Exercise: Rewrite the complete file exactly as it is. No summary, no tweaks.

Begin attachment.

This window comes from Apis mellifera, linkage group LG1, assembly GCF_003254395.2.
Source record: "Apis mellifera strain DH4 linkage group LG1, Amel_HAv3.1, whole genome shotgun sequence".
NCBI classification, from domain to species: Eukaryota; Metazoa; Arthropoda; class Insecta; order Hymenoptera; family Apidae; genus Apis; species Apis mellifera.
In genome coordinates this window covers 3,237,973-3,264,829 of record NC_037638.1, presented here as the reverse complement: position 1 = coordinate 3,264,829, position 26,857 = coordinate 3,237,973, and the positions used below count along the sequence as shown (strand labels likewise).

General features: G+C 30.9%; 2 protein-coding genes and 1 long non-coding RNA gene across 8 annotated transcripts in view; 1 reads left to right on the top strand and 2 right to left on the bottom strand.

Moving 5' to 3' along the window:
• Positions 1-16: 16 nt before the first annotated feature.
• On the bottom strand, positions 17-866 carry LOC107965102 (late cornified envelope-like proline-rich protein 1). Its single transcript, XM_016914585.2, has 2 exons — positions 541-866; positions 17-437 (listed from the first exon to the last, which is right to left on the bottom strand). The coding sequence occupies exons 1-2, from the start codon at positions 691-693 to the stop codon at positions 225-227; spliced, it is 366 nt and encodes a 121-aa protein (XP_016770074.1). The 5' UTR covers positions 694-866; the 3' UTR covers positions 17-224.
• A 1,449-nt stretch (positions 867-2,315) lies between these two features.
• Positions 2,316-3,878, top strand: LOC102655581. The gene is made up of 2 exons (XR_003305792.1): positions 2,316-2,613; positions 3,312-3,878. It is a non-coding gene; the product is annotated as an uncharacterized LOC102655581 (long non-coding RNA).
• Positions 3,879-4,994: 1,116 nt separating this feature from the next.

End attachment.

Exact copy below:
This window comes from Apis mellifera, linkage group LG1, assembly GCF_003254395.2.
Source record: "Apis mellifera strain DH4 linkage group LG1, Amel_HAv3.1, whole genome shotgun sequence".
NCBI classification, from domain to species: Eukaryota; Metazoa; Arthropoda; class Insecta; order Hymenoptera; family Apidae; genus Apis; species Apis mellifera.
In genome coordinates this window covers 3,237,973-3,264,829 of record NC_037638.1, presented here as the reverse complement: position 1 = coordinate 3,264,829, position 26,857 = coordinate 3,237,973, and the positions used below count along the sequence as shown (strand labels likewise).

General features: G+C 30.9%; 2 protein-coding genes and 1 long non-coding RNA gene across 8 annotated transcripts in view; 1 reads left to right on the top strand and 2 right to left on the bottom strand.

Moving 5' to 3' along the window:
• Positions 1-16: 16 nt before the first annotated feature.
• On the bottom strand, positions 17-866 carry LOC107965102 (late cornified envelope-like proline-rich protein 1). Its single transcript, XM_016914585.2, has 2 exons — positions 541-866; positions 17-437 (listed from the first exon to the last, which is right to left on the bottom strand). The coding sequence occupies exons 1-2, from the start codon at positions 691-693 to the stop codon at positions 225-227; spliced, it is 366 nt and encodes a 121-aa protein (XP_016770074.1). The 5' UTR covers positions 694-866; the 3' UTR covers positions 17-224.
• A 1,449-nt stretch (positions 867-2,315) lies between these two features.
• Positions 2,316-3,878, top strand: LOC102655581. The gene is made up of 2 exons (XR_003305792.1): positions 2,316-2,613; positions 3,312-3,878. It is a non-coding gene; the product is annotated as an uncharacterized LOC102655581 (long non-coding RNA).
• Positions 3,879-4,994: 1,116 nt separating this feature from the next.